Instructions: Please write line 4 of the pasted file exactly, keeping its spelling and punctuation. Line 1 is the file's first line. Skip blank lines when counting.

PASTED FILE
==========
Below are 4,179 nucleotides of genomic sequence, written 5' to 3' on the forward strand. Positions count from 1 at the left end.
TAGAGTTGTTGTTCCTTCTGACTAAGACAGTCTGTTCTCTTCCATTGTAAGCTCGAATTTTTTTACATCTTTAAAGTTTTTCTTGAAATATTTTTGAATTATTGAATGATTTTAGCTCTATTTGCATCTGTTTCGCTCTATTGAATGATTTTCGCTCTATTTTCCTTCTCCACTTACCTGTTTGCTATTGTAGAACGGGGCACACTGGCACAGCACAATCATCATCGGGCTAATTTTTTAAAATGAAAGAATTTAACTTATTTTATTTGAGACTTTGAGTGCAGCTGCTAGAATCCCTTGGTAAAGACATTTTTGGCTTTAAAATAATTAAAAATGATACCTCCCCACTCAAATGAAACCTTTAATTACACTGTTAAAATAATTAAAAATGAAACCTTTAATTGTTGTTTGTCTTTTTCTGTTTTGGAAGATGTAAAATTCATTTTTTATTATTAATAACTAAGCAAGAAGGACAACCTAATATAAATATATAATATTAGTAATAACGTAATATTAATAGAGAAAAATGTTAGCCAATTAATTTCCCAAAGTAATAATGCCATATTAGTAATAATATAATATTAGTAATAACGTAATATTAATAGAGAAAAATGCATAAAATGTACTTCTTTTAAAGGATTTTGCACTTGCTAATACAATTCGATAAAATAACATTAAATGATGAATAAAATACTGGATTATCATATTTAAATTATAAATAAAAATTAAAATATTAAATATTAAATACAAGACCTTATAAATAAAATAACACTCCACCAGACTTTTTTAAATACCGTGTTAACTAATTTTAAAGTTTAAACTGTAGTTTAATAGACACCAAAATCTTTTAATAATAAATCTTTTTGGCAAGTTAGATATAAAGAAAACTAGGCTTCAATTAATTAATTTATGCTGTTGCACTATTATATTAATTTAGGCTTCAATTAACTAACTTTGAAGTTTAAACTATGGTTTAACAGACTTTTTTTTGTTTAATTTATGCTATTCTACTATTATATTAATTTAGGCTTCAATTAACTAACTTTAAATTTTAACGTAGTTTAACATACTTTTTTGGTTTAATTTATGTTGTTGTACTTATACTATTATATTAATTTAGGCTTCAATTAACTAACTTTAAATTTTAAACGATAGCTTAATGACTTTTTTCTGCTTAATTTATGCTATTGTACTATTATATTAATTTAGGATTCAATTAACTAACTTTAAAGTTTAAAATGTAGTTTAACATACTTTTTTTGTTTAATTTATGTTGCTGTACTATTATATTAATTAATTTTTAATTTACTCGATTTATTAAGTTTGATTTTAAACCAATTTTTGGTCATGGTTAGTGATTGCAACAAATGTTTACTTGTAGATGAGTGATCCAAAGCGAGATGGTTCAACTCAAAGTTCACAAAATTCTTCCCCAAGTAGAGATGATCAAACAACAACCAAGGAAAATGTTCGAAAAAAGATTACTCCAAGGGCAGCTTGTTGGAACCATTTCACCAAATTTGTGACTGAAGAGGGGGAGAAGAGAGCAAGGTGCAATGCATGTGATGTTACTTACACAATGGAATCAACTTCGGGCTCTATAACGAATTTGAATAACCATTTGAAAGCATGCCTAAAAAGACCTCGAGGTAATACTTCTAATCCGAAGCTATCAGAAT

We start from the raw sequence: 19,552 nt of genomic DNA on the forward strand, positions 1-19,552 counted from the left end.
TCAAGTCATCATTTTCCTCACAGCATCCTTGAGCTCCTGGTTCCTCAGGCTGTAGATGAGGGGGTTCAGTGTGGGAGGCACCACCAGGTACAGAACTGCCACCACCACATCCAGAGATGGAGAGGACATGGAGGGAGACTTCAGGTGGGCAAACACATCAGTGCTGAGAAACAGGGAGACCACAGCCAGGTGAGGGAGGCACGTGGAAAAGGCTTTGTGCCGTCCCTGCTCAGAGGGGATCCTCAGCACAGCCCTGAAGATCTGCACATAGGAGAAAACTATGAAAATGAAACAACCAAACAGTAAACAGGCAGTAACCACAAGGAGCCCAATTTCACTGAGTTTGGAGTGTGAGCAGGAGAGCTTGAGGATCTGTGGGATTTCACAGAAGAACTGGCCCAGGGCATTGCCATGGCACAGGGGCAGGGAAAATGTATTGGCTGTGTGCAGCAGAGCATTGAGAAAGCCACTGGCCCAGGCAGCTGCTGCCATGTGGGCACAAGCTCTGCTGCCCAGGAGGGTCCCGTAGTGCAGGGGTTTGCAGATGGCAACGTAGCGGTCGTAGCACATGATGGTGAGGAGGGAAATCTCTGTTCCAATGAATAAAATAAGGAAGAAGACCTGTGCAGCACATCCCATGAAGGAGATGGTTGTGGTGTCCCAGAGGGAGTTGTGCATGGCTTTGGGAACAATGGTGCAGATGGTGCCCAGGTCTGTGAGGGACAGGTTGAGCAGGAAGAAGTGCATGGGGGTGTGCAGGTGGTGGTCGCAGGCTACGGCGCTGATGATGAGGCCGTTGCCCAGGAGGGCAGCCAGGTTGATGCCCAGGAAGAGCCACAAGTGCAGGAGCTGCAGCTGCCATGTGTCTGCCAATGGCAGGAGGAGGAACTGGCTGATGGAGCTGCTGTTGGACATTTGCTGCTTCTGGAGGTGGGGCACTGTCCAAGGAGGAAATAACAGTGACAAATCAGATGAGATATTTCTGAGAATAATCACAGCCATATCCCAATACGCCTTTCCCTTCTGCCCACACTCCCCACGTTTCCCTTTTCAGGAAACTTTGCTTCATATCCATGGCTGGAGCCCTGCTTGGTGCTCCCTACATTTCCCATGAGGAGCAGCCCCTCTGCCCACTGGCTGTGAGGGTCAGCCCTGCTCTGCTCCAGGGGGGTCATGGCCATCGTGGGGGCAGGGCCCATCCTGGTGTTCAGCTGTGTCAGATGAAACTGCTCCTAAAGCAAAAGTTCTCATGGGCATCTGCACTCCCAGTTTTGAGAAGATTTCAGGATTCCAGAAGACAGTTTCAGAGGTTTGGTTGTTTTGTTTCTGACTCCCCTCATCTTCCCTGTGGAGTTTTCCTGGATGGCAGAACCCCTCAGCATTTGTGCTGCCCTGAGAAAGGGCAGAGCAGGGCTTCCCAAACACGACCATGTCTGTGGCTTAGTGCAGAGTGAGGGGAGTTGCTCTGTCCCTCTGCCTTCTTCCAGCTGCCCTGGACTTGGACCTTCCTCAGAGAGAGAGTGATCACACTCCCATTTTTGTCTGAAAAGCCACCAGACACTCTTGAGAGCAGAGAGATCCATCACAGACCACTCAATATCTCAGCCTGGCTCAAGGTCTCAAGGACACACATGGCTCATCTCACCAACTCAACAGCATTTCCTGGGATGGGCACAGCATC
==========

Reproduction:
TCAAGTCATCATTTTCCTCACAGCATCCTTGAGCTCCTGGTTCCTCAGGCTGTAGATGAGGGGGTTCAGTGTGGGAGGCACCACCAGGTACAGAACTGCCACCACCACATCCAGAGATGGAGAGGACATGGAGGGAGACTTCAGGTGGGCAAACACATCAGTGCTGAGAAACAGGGAGACCACAGCCAGGTGAGGGAGGCACGTGGAAAAGGCTTTGTGCCGTCCCTGCTCAGAGGGGATCCTCAGCACAGCCCTGAAGATCTGCACATAGGAGAAAACTATGAAAATGAAACAACCAAACAGTAAACAGGCAGTAACCACAAGGAGCCCAATTTCACTGAGTTTGGAGTGTGAGCAGGAGAGCTTGAGGATCTGTGGGATTTCACAGAAGAACTGGCCCAGGGCATTGCCATGGCACAGGGGCAGGGAAAATGTATTGGCTGTGTGCAGCAGAGCATTGAGAAAGCCACTGGCCCAGGCAGCTGCTGCCATGTGGGCACAAGCTCTGCTGCCCAGGAGGGTCCCGTAGTGCAGGGGTTTGCAGATGGCAACGTAGCGGTCGTAGCACATGATGGTGAGGAGGGAAATCTCTGTTCCAATGAATAAAATAAGGAAGAAGACCTGTGCAGCACATCCCATGAAGGAGATGGTTGTGGTGTCCCAGAGGGAGTTGTGCATGGCTTTGGGAACAATGGTGCAGATGGTGCCCAGGTCTGTGAGGGACAGGTTGAGCAGGAAGAAGTGCATGGGGGTGTGCAGGTGGTGGTCGCAGGCTACGGCGCTGATGATGAGGCCGTTGCCCAGGAGGGCAGCCAGGTTGATGCCCAGGAAGAGCCACAAGTGCAGGAGCTGCAGCTGCCATGTGTCTGCCAATGGCAGGAGGAGGAACTGGCTGATGGAGCTGCTGTTGGACATTTGCTGCTTCTGGAGGTGGGGCACTGTCCAAGGAGGAAATAACAGTGACAAATCAGATGAGATATTTCTGAGAATAATCACAGCCATATCCCAATACGCCTTTCCCTTCTGCCCACACTCCCCACGTTTCCCTTTTCAGGAAACTTTGCTTCATATCCATGGCTGGAGCCCTGCTTGGTGCTCCCTACATTTCCCATGAGGAGCAGCCCCTCTGCCCACTGGCTGTGAGGGTCAGCCCTGCTCTGCTCCAGGGGGGTCATGGCCATCGTGGGGGCAGGGCCCATCCTGGTGTTCAGCTGTGTCAGATGAAACTGCTCCTAAAGCAAAAGTTCTCATGGGCATCTGCACTCCCAGTTTTGAGAAGATTTCAGGATTCCAGAAGACAGTTTCAGAGGTTTGGTTGTTTTGTTTCTGACTCCCCTCATCTTCCCTGTGGAGTTTTCCTGGATGGCAGAACCCCTCAGCATTTGTGCTGCCCTGAGAAAGGGCAGAGCAGGGCTTCCCAAACACGACCATGTCTGTGGCTTAGTGCAGAGTGAGGGGAGTTGCTCTGTCCCTCTGCCTTCTTCCAGCTGCCCTGGACTTGGACCTTCCTCAGAGAGAGAGTGATCACACTCCCATTTTTGTCTGAAAAGCCACCAGACACTCTTGAGAGCAGAGAGATCCATCACAGACCACTCAATATCTCAGCCTGGCTCAAGGTCTCAAGGACACACATGGCTCATCTCACCAACTCAACAGCATTTCCTGGGATGGGCACAGCATC